Trainer Bob Buffert, who for six months discussed the legality of Medina Spirit’s victory in the Kentucky Derby, declared his innocence on Friday, saying there was clear evidence that the horses were not injected with betamethasone, but with medication. through the ointment.
Clark Brewster, attorney for Zedan Racing, owner of Medina Spirit, issued a press release that said: “The presence of betamethasone valerate in Medina Spirit, which resulted from topical administration, is not a violation of the rules.” This information comes after the results of testing a split urine sample by Dr. George Meilin, director of the New York Testing and Research Program.
Buffert argues that Kentucky’s regulations specifically address betamethasone acetate, which is injected, rather than betamethasone valerate.
The Kentucky Horse Racing Commission did not accuse Buffert of any wrongdoing after it informed him in May that Medina Spirit tested positive for betamethasone, a legal drug that was banned on race day. Churchill Downs, citing five of Buffert’s drug abuse in a year – two of which were due to contamination, and this one for which he was not charged – removed the Hall of Fame coach from his tracks for two years. Buffert’s horses are currently not eligible to compete in the Kentucky Derby.
“These results conclusively confirmed that the betamethasone present in the Medina Spirit system was indeed derived from the Otomax topical ointment and not from an injection,” Brewster said.
“In other words, it has now been scientifically proven that what Bob Buffert said from the beginning was true – betamethasone was never administered to Medina Spirit, and the results after the Kentucky Derby were solely the result of treating the horse for a skin condition. topical ointment – all as directed by the Medina Spirit veterinarian. “
Betamethasone is a legal anti-inflammatory and is not considered a traditional performance enhancing drug, except for the fact that if the horse is feeling better, he can run better.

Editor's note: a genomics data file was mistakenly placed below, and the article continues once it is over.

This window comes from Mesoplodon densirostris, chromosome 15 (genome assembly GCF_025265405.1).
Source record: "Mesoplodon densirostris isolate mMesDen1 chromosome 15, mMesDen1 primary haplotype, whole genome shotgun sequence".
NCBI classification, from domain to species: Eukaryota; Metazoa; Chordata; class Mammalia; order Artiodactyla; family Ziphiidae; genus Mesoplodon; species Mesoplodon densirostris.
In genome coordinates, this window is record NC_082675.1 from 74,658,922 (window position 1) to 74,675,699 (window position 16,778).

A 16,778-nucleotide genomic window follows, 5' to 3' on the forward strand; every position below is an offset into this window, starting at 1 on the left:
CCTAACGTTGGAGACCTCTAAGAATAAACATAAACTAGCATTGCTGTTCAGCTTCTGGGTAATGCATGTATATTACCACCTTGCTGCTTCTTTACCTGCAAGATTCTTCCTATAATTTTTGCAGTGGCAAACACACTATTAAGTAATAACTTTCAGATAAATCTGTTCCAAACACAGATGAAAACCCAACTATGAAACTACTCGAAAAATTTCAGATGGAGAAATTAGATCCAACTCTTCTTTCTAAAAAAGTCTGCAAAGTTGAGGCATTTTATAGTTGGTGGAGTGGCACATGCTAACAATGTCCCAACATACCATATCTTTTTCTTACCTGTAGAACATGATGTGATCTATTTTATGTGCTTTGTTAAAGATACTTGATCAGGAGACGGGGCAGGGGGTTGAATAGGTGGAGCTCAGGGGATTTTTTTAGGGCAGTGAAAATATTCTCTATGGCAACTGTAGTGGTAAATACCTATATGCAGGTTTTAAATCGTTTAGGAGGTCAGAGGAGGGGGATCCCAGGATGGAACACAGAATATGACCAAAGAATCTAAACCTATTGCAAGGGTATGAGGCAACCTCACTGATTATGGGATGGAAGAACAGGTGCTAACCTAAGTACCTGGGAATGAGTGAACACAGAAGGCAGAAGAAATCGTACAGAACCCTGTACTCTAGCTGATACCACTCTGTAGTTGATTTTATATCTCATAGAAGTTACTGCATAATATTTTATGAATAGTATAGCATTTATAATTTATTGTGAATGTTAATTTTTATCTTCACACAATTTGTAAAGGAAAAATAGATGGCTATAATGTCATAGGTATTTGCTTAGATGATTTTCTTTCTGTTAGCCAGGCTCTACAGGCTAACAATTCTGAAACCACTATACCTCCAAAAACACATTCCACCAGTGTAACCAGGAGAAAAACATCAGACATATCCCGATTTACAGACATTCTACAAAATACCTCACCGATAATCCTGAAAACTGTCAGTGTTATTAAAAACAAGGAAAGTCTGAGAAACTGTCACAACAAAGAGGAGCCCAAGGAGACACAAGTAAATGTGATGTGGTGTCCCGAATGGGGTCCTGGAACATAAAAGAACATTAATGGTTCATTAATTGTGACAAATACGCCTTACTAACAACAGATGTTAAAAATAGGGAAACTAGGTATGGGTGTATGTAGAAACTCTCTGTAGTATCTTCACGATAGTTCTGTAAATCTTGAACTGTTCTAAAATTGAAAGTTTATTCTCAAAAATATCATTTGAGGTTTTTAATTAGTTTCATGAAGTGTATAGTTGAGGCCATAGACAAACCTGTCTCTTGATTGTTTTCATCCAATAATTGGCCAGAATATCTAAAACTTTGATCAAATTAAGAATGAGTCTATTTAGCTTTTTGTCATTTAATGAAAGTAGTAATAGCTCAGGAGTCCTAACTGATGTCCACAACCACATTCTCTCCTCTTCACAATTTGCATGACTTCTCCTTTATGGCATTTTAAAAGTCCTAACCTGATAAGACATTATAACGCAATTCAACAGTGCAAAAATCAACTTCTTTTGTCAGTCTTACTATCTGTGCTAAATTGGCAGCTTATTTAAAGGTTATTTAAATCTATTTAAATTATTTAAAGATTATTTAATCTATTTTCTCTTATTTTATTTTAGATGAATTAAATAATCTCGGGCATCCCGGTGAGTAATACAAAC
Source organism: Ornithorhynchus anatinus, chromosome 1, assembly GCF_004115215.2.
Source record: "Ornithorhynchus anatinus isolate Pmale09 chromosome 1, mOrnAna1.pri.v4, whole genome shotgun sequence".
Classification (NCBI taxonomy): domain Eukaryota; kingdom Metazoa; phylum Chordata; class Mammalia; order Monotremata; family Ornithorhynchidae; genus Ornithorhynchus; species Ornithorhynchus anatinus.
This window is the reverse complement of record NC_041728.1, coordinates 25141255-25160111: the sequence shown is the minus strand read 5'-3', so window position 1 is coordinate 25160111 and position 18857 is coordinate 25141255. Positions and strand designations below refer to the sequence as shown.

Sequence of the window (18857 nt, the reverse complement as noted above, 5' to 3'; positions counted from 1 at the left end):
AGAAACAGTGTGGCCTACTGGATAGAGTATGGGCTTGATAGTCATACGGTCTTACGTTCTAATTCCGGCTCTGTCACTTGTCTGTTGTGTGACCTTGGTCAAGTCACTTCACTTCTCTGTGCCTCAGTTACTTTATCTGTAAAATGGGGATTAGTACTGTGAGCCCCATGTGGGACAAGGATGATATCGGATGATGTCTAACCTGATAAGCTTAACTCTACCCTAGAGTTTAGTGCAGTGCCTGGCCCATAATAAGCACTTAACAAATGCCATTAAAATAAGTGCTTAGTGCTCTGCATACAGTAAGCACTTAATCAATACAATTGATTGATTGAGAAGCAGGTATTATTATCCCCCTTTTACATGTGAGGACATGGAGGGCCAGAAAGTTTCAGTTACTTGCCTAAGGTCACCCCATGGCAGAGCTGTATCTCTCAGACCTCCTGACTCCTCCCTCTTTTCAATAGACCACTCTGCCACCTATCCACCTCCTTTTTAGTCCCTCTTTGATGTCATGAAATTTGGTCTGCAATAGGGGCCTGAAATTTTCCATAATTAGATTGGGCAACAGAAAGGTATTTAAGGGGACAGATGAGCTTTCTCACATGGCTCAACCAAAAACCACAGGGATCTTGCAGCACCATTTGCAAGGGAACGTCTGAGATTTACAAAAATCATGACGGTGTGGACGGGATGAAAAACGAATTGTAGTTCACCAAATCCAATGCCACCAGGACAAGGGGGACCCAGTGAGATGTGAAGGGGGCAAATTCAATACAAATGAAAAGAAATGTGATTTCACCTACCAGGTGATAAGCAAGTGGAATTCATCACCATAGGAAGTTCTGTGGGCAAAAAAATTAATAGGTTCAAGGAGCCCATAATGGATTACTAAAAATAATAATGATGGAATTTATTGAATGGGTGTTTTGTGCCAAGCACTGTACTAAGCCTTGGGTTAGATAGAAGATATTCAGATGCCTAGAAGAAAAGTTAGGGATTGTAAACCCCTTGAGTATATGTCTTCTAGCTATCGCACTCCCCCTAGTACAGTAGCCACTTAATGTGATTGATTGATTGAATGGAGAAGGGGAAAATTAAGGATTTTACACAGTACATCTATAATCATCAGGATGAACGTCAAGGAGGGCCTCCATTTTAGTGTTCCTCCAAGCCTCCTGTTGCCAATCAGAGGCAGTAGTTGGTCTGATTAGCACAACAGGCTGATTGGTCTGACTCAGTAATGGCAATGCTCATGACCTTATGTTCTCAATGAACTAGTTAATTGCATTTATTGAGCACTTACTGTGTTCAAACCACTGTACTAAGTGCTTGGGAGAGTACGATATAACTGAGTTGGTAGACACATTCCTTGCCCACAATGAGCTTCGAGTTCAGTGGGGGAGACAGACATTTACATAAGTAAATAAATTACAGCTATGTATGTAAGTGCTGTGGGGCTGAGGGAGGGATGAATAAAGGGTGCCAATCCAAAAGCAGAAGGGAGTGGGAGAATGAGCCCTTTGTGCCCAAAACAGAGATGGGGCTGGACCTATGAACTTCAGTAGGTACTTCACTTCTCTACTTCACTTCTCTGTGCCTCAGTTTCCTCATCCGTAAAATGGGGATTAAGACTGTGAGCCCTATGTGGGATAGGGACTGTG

How this explanation will affect the KHRC and Churchill Downs is unclear. The KHRC did not comment on the situation because no charges were filed and there was no immediate reaction from Churchill Downs.
Buffert was supported by his fans and condemned by his critics, as he remained largely silent after going on a two-day media blitz to declare his innocence after he announced the positive.
“It’s really painful when you know what’s true,” Buffett told The Times in September in his first interview on the topic since May. “There are so many false stories out there, and the listening process is not even complete yet. The consolation is that the truth will be revealed as the process is completed. “
Churchill Downs’ decision to ban him for two years added to the creepiness of the usual Kentucky Derby road as his winning horses were denied Kentucky Derby qualifying points.
The Cornish, coached by Buffert, won the Youth Breeders’ Cup last month in Del Mar and is the favorite for most future Kentucky Derby betting pools. Cornish’s qualifying points were lost when he won the juvenile tournament. Churchill Downs did not include Buffert’s horses in the future betting list this past weekend.
“Since May, Mr. Bufft has been the victim of an unfair conviction,” the message said. “… Now it is scientifically proven that Mr. Bufft was truthful, did not break any racing rules, and the victory of Medina Spirit was due solely to the heart and abilities of the horse and nothing else, the time has come for all the participants in the races. to come together for the good of sport. “
The races didn’t always work together, and no doubt there will be dissenting opinions about the validity of Buffert’s claim. So this drama is probably far from over, but this event raises more questions.